Editor’s note: Our Seattle Dating Scene feature is taking a break and will return next week.
Twenty-five years ago, on a giddy first date, I wandered the streets of Paris long past sunset, with the man I would marry.
Our “dates” these days, 10 years post-divorce, involve weekly coffee breaks to catch up on the latest. He is one of my closest friends. Our pasts and futures intersect, with our best work between us: a child now grown, making his way in the world.
Our dates look like this today … because we forged an amicable divorce.
When we began the process of unraveling our shared life, people said it was odd that we remained friendly. They meant it was “unexpected.”
It’s also beneficial. Amicable divorce pays for itself time and again.
It wasn’t all violins and roses. A decade ago, we faced off tersely in a restaurant.
“I can’t do this anymore,” he said, referring to our marriage. I wasn’t blindsided. Our marriage had limped along the last two years, like an exhausted runner falling at the finish line in surrender at dusk.
As he spoke, I thought, “We’ve had 15 good years together. I won’t throw that away.”
While we hadn’t reached this impasse enraged, we had progressively functioned in parallel, but separately. We grew rigid. We brought our bags of childhood rocks to the party and flung them at each other with increasing frequency — and accuracy.
I don’t remember exactly when we decided to separate calmly for the sake of our then-11-year-old son, but once we agreed to get through it as intact as possible, love, like a buoy, kept us from going under.
Struggling with anger one day as we began to separate — and wanting to throw my husband’s belongings out the window — a warning brushed against my heart. I imagined trying to explain my actions to my wide-eyed kid: why Dad was suddenly a Bad Person.
By bad-mouthing his father, I would have been putting him down, too — saying there were parts of him that did not deserve love, the biggest lie of all.
I grew up in a home beset with mental illness — where what was happening and what I was told went in opposite directions. I know how hard it is to come back from that. We wouldn’t repeat that pattern.
The belongings stayed put.
Divorce provoked the specter of hardship. Initially, we angled for advantage. This conflict jeopardized our pact to remain levelheaded.
If we proceeded carefully, we might be left, as someone put it not-so-poetically, each with a pot to piss in. The idea was to move on, and all roads circled back to this question: “What will benefit our son?”
I could not come up with a figure worth more than my child’s mental health.
My ex and I joke that while we didn’t like each other much at that time, we disliked unchecked spending even more. Although sometimes I imagined using an attorney as a lightsaber, I couldn’t justify going into debt paying someone to fight for me. I was lucky that I did not have to. I had married a decent person, and that hadn’t changed.
We divorced pro se; that is, we represented ourselves. While that doesn’t work for everybody, it did for us. The whole thing cost a few thousand dollars (compared with potentially tens of thousands for brawling attorneys).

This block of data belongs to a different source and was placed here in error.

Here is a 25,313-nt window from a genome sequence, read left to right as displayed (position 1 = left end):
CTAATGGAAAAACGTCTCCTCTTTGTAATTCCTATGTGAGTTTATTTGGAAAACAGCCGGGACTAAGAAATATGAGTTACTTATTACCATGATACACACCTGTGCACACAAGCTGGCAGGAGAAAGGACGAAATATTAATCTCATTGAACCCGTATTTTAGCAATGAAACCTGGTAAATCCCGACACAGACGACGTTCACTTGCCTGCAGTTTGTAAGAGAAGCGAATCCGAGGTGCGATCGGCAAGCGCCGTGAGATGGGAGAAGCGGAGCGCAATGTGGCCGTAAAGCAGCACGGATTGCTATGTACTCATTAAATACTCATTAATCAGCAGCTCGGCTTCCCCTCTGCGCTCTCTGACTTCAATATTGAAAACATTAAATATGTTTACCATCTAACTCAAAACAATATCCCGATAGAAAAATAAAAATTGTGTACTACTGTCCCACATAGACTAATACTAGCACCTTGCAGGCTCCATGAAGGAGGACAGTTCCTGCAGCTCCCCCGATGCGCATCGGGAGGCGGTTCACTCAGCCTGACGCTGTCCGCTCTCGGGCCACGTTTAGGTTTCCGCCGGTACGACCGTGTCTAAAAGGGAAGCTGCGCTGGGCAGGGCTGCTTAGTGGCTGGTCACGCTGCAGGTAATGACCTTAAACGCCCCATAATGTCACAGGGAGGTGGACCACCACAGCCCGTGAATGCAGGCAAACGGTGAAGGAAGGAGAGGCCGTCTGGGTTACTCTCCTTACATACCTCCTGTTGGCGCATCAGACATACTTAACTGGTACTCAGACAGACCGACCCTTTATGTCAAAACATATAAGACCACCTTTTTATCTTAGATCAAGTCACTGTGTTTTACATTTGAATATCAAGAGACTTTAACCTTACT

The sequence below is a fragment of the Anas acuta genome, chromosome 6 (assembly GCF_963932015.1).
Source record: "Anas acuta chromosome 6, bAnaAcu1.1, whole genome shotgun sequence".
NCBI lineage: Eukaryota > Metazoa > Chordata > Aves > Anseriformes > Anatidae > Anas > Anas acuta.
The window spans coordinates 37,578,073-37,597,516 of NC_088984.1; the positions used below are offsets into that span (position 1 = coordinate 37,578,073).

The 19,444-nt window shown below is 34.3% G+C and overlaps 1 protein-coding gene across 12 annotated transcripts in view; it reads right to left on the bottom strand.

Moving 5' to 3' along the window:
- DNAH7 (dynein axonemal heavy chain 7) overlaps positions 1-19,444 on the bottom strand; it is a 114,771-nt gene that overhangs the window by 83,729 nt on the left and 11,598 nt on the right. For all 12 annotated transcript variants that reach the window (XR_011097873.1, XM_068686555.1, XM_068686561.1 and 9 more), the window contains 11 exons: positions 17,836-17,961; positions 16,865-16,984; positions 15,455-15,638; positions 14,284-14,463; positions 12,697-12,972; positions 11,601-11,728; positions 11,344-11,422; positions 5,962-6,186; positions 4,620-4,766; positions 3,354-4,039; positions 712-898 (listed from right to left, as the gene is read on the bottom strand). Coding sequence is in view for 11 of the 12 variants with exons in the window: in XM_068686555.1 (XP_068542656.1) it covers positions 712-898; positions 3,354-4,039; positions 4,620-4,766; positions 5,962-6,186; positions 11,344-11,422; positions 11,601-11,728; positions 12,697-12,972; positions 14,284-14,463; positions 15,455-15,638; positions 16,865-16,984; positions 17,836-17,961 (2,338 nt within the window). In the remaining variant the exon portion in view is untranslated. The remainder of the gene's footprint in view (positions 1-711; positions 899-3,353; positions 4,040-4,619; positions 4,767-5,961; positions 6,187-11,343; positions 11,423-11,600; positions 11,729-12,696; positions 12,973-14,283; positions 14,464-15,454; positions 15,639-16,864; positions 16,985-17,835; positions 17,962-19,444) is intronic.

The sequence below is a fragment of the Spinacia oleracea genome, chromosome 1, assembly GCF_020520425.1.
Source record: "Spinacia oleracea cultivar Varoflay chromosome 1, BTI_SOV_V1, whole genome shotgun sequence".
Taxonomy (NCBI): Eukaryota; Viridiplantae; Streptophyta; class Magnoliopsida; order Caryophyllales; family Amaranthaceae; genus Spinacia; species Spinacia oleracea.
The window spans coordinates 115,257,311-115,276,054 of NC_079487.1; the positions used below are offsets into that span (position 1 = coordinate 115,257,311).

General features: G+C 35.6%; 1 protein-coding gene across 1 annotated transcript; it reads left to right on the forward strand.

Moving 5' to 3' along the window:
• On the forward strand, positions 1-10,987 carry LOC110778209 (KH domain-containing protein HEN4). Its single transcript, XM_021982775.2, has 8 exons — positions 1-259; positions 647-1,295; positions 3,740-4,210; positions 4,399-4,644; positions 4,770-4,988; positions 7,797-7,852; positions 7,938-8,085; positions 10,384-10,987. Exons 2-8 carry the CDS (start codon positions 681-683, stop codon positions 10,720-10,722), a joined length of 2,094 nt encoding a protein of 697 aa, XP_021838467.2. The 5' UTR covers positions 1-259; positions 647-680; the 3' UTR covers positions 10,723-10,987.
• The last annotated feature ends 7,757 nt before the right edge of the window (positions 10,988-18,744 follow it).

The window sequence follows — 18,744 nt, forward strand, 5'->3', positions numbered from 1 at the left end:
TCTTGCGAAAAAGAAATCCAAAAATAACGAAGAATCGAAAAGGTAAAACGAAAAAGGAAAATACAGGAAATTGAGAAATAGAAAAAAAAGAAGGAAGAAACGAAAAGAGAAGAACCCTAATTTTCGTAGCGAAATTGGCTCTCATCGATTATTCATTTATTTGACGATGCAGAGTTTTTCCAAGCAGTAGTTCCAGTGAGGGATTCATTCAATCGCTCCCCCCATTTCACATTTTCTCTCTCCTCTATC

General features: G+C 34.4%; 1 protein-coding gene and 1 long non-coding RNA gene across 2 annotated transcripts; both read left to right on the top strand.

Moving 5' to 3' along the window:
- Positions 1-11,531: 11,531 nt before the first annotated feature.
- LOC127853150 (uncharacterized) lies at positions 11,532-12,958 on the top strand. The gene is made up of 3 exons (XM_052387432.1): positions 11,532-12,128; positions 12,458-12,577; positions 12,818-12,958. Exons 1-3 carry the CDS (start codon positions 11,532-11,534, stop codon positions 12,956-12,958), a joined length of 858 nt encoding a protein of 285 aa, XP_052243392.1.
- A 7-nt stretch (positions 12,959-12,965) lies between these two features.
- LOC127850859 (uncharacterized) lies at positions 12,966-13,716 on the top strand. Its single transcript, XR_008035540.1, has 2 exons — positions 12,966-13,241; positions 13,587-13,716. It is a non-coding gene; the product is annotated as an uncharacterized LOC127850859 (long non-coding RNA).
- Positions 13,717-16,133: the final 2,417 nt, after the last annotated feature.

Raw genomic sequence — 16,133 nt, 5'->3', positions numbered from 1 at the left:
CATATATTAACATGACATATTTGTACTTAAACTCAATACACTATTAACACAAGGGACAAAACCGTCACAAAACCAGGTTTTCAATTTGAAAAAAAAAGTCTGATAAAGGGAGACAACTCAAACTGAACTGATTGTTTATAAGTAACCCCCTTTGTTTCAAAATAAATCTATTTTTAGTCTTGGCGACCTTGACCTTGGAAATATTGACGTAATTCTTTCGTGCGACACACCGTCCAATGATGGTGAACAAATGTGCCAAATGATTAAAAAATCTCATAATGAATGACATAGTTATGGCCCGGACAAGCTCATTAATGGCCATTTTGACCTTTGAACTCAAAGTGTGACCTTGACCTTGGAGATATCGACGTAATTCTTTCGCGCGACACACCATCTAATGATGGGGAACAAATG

In the end, we calculated: same income, two households. One good thing about not having a lot of money is how quickly you can solve some math equations. We divided by two — an even number.
Luckily, our friends and family were willing to venture into this uncharted territory with us. Carefully, they helped us with the delicate work of coming apart.
We didn’t want to force them to choose between us. We all were raising our kids together, and we needed their love to help my child keep his footing while the ground shifted beneath his feet.
My sister and her husband took care of our son some weekends. While they hiked the Olympic Mountains and fished glacial lakes, we got to have a few humdinger rows — replete with dramatic arm gestures sweeping away paper piled on shelves (that had driven me nuts for years). Afterward, both ashamed and relieved, I looked at the newly cleared shelf and thought, “It does look better that way.”
I knew from the start that irrational behavior would doom us. With help, I found ways to express anger and grief privately. It’s not that I behaved perfectly, or that I avoided reactivity altogether, but I wanted to prove — to my son and to myself — that when the going got tough, I could act with decency.
Above all, I wanted to halt a family legacy of violence — both physical and emotional — and protect my little family: imperfect, but mine.
We knew our kid would benefit from two peaceful households rather than one warring one, so I moved to a place close by.
While saddened, our son stayed steady in school and with his peers; beloved by friends’ parents, coaches and teachers; growing into a kindhearted young man.
As for my “wasband” — I look forward to our “dates,” where we enjoy a goofy camaraderie — and negotiations revolve mostly around patisseries.
I had gambled that if I divorced while keeping my eye on the long game, I could keep my family and my friend. We all won.
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